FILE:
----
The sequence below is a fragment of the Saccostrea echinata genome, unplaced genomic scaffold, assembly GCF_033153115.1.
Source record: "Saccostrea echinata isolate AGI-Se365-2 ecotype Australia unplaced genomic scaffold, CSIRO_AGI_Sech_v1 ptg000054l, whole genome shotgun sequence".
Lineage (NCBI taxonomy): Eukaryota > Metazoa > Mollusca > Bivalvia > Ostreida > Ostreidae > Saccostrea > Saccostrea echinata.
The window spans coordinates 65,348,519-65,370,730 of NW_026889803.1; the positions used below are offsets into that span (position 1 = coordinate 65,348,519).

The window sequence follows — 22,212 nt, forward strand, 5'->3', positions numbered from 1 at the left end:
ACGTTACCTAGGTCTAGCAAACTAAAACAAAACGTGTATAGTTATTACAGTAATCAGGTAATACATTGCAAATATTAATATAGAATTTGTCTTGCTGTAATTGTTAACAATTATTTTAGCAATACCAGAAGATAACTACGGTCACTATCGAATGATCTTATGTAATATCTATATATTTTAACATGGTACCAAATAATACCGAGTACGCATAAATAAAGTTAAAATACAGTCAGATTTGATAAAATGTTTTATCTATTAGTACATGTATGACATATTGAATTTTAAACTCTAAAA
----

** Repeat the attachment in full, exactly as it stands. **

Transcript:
The sequence below is a fragment of the Saccostrea echinata genome, unplaced genomic scaffold, assembly GCF_033153115.1.
Source record: "Saccostrea echinata isolate AGI-Se365-2 ecotype Australia unplaced genomic scaffold, CSIRO_AGI_Sech_v1 ptg000054l, whole genome shotgun sequence".
Lineage (NCBI taxonomy): Eukaryota > Metazoa > Mollusca > Bivalvia > Ostreida > Ostreidae > Saccostrea > Saccostrea echinata.
The window spans coordinates 65,348,519-65,370,730 of NW_026889803.1; the positions used below are offsets into that span (position 1 = coordinate 65,348,519).

The window sequence follows — 22,212 nt, forward strand, 5'->3', positions numbered from 1 at the left end:
ACGTTACCTAGGTCTAGCAAACTAAAACAAAACGTGTATAGTTATTACAGTAATCAGGTAATACATTGCAAATATTAATATAGAATTTGTCTTGCTGTAATTGTTAACAATTATTTTAGCAATACCAGAAGATAACTACGGTCACTATCGAATGATCTTATGTAATATCTATATATTTTAACATGGTACCAAATAATACCGAGTACGCATAAATAAAGTTAAAATACAGTCAGATTTGATAAAATGTTTTATCTATTAGTACATGTATGACATATTGAATTTTAAACTCTAAAA